Saturday, 22 March 2008

Stone keys

Just wanted to quickly highlight this report from Keystone on online philanthropy markets. The author, David Bonbright, quickly gets to the nub of the argument: the markets are only going to drive change when there is robust and comparable evaluation of project outcomes.

But I'm afraid the idea that these markets will collaborate to produce common evaluation standards is rather fanciful. It seems more likely that one of the more enterprising websites will develop its own evaluative approach and then capture market share. Whatever, happens, let's hope it happens soon.

In response to the report, Perla Ni of wrote a shameful piece in the Financial Times, arguing against the use of measures of charitable effectiveness. Amazingly, her argument seems to rest on the idea that "presenting potential donors with metrics suppresses donations", as if that were therefore a reason to resist them. Did you ever think such self-serving collusion could be possible?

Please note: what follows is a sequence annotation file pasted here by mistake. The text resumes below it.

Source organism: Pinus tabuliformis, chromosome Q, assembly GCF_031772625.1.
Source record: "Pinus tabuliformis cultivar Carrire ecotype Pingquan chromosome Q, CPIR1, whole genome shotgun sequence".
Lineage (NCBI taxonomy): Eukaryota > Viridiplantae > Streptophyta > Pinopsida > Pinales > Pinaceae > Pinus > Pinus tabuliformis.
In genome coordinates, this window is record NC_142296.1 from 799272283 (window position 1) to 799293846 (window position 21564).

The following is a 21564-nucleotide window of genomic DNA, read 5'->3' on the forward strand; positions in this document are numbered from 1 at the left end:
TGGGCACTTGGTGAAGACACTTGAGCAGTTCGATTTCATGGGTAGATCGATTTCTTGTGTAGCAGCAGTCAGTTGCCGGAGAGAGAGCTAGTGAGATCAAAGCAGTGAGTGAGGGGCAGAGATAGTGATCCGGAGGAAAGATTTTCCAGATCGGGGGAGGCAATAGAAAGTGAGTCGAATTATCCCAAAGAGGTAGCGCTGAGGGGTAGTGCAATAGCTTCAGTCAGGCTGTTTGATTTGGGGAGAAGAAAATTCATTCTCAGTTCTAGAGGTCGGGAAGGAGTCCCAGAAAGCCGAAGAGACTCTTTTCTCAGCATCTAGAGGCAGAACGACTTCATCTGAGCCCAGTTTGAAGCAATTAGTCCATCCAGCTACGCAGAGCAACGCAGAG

1 comment:

Anonymous said...

Are these organizations truly accountable to anyone? Take as an example: $3.9M in revenue but only $1.6M was passed through to the grass root organizations and they show $511K in program expenses for tools, analysis, and evaluation of the projects before disseminating the $1.6M? After giving out the $1.6M and paying overhead, they still show a surplus of $1.2M which was then loaned to a for-profit sister company (Many Futures Inc) which shares key executives with the nonprofit? They are sitting on $4.4M in reserves, all of which appears to have been loaned to Many Futures Inc … why not just give the money to the grass root organizations? Why does a nonprofit loan money to a for-profit?

I’m no financial expert but something appears puzzling at

Here’s their 990 from last year; tell me if I’m wrong: